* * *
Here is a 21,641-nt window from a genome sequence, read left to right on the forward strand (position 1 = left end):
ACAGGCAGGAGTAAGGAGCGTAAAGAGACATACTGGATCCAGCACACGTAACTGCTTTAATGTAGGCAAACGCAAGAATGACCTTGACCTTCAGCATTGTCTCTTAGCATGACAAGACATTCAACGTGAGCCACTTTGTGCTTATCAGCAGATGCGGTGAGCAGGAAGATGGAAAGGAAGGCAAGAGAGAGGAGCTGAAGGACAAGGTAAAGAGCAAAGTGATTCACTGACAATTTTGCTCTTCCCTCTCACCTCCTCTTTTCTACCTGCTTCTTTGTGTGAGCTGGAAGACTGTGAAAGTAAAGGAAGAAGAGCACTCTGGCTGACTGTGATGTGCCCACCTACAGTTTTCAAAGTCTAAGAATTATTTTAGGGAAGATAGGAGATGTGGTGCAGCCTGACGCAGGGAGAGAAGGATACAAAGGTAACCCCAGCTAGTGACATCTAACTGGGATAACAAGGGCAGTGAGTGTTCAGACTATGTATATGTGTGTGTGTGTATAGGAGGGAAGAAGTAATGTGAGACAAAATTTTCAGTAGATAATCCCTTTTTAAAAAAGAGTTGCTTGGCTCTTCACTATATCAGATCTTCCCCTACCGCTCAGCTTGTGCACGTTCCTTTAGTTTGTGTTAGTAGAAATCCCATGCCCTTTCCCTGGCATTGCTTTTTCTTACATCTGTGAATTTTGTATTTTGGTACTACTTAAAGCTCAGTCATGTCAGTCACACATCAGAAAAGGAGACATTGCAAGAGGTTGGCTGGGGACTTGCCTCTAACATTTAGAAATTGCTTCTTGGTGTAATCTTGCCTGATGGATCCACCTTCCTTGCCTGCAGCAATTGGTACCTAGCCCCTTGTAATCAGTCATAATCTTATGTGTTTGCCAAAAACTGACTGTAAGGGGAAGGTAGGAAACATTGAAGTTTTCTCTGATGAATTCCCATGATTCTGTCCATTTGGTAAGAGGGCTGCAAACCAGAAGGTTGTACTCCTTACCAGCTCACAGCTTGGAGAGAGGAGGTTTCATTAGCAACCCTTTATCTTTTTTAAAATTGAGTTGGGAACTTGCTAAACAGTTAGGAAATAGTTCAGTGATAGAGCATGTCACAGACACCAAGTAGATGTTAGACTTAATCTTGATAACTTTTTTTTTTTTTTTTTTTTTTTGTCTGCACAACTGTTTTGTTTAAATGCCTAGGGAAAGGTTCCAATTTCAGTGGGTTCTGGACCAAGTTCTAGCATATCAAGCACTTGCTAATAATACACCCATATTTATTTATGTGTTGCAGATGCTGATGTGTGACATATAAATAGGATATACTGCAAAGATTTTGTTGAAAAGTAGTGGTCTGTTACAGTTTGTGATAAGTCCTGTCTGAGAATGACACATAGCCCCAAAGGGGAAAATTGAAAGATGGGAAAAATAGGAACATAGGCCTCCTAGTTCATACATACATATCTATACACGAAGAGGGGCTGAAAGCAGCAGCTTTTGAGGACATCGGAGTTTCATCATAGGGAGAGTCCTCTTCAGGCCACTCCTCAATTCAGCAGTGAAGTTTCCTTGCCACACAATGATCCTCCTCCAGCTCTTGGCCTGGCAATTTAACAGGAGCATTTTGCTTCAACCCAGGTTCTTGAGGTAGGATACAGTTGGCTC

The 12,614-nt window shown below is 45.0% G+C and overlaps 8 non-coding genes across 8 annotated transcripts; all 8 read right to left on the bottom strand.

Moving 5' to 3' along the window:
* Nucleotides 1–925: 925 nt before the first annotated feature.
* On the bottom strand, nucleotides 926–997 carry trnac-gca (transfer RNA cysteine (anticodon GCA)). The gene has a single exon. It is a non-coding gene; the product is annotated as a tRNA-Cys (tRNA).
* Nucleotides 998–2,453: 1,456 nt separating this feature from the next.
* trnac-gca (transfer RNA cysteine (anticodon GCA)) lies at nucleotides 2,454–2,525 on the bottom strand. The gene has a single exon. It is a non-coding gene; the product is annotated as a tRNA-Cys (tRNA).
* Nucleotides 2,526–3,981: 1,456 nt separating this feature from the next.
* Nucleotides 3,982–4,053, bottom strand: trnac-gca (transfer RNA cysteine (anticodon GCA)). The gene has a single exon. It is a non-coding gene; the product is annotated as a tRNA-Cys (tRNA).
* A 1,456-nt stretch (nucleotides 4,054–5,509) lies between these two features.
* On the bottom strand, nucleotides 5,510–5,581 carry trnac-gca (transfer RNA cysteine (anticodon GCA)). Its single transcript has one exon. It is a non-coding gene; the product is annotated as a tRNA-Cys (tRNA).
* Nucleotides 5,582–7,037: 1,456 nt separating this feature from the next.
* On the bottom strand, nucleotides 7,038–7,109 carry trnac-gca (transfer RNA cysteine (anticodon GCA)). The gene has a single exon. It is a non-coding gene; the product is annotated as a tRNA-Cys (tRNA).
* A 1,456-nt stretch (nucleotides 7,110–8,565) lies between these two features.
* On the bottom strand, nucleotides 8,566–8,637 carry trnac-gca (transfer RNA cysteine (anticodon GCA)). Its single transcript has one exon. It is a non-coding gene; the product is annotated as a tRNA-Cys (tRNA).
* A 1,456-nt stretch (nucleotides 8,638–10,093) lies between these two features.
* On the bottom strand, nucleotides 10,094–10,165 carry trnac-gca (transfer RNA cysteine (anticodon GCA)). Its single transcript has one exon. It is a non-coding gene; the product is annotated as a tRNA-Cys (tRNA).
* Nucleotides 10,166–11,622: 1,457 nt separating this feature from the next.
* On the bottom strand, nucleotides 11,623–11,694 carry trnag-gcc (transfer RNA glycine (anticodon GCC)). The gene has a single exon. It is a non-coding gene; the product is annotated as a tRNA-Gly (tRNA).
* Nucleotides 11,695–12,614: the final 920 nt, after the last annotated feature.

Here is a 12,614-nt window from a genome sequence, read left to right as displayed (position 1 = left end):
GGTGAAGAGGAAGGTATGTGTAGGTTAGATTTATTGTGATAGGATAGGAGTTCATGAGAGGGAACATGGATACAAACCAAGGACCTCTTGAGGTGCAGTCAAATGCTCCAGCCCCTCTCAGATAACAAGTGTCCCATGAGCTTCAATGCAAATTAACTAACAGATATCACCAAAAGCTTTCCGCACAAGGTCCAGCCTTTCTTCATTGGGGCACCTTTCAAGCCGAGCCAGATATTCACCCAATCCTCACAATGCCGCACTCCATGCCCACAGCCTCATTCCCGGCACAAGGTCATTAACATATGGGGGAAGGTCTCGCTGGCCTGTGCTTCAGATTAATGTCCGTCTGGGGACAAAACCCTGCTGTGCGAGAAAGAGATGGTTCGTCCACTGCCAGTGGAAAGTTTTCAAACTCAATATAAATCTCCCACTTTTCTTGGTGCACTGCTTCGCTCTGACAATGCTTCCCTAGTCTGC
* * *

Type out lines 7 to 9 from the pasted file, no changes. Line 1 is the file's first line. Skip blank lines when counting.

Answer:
* Nucleotides 998–2,453: 1,456 nt separating this feature from the next.
* trnac-gca (transfer RNA cysteine (anticodon GCA)) lies at nucleotides 2,454–2,525 on the bottom strand. The gene has a single exon. It is a non-coding gene; the product is annotated as a tRNA-Cys (tRNA).
* Nucleotides 2,526–3,981: 1,456 nt separating this feature from the next.